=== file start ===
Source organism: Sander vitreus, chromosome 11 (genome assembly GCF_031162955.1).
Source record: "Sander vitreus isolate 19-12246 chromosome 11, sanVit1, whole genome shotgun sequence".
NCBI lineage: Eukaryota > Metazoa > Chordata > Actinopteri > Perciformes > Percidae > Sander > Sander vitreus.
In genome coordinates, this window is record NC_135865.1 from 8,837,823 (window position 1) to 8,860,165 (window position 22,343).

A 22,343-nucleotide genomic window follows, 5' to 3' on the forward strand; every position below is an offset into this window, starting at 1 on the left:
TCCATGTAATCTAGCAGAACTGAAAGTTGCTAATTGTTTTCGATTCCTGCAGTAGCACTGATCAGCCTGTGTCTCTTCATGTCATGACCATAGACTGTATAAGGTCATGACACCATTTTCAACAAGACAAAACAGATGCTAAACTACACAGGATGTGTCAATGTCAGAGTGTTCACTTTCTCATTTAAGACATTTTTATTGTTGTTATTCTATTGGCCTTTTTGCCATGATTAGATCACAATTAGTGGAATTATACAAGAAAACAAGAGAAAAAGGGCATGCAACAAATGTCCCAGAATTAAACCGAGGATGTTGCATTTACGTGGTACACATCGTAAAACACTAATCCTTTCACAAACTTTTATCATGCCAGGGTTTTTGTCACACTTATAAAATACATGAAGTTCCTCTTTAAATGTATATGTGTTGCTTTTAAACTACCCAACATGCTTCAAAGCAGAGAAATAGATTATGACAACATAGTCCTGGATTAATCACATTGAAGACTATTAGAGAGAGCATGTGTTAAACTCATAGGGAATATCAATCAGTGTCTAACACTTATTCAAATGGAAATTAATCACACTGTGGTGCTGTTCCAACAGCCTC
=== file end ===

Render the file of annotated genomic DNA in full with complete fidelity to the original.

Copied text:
Source organism: Sander vitreus, chromosome 11 (genome assembly GCF_031162955.1).
Source record: "Sander vitreus isolate 19-12246 chromosome 11, sanVit1, whole genome shotgun sequence".
NCBI lineage: Eukaryota > Metazoa > Chordata > Actinopteri > Perciformes > Percidae > Sander > Sander vitreus.
In genome coordinates, this window is record NC_135865.1 from 8,837,823 (window position 1) to 8,860,165 (window position 22,343).

A 22,343-nucleotide genomic window follows, 5' to 3' on the forward strand; every position below is an offset into this window, starting at 1 on the left:
TCCATGTAATCTAGCAGAACTGAAAGTTGCTAATTGTTTTCGATTCCTGCAGTAGCACTGATCAGCCTGTGTCTCTTCATGTCATGACCATAGACTGTATAAGGTCATGACACCATTTTCAACAAGACAAAACAGATGCTAAACTACACAGGATGTGTCAATGTCAGAGTGTTCACTTTCTCATTTAAGACATTTTTATTGTTGTTATTCTATTGGCCTTTTTGCCATGATTAGATCACAATTAGTGGAATTATACAAGAAAACAAGAGAAAAAGGGCATGCAACAAATGTCCCAGAATTAAACCGAGGATGTTGCATTTACGTGGTACACATCGTAAAACACTAATCCTTTCACAAACTTTTATCATGCCAGGGTTTTTGTCACACTTATAAAATACATGAAGTTCCTCTTTAAATGTATATGTGTTGCTTTTAAACTACCCAACATGCTTCAAAGCAGAGAAATAGATTATGACAACATAGTCCTGGATTAATCACATTGAAGACTATTAGAGAGAGCATGTGTTAAACTCATAGGGAATATCAATCAGTGTCTAACACTTATTCAAATGGAAATTAATCACACTGTGGTGCTGTTCCAACAGCCTC